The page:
Floating pt. subtraction error depends on abs. values

I thought I understood subtraction errors (subtracting two almost equal numbers effectively removes one digit of precision per equal digit) but apparently not; in the following snippet:

 ``1234567`` ``````int main() { cout << setprecision(15) << 1-0.9999999999999 << endl; cout << setprecision(15) << 100000000000000.0-9999999999999.0 << endl; return 0; }``````

I don't see why the first calculation has an error and the second is correct - I can't see where the dependence on the absolute value comes from.

EDIT: correction
Last edited on
You are subtracting an from an integer on line 3.
You need to write `1.` instead of `1` to signify that it's a double. Currently you use doubles instead of floats. Put `1.f` to tell the compiler to interpret the number like a float.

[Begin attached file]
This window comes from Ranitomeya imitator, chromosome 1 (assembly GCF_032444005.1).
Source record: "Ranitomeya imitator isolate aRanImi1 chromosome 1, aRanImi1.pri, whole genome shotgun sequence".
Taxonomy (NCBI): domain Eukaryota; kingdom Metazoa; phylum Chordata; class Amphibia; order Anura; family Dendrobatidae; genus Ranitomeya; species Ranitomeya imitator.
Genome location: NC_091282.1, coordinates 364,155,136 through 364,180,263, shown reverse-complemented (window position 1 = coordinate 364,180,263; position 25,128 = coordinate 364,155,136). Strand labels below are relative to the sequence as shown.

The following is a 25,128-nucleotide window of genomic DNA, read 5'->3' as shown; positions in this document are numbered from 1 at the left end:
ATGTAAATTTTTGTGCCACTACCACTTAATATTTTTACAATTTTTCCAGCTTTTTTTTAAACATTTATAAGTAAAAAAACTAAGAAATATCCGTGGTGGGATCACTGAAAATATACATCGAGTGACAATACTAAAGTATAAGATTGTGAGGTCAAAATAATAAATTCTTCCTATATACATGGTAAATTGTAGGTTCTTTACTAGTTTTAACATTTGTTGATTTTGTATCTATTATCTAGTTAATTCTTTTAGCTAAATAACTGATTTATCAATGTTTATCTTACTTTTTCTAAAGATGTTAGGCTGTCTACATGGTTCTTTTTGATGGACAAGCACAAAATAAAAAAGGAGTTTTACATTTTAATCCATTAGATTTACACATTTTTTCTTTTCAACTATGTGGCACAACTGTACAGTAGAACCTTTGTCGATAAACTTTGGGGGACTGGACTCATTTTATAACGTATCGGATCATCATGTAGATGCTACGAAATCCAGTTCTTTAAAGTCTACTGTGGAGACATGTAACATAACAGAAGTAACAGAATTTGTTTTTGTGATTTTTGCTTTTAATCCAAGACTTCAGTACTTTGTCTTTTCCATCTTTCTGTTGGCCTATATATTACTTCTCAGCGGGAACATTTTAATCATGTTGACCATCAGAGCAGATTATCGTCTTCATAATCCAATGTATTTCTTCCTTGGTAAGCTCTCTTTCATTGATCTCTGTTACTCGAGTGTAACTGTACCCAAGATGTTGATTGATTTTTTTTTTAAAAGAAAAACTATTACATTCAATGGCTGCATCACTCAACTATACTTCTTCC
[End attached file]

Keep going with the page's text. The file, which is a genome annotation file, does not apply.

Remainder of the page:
`1`, `100000000000000.0` and `9999999999999.0` are valid values for the type `double`.

The decimal number `0.9999999999999` is not a valid `double` it happens to be between two valid doubles: `0.99999999999989996890548127339570783078670501708984375` and `0.999999999999900079927783735911361873149871826171875`. The first one is closer to `0.9999999999999`, and is what is actually compiled.
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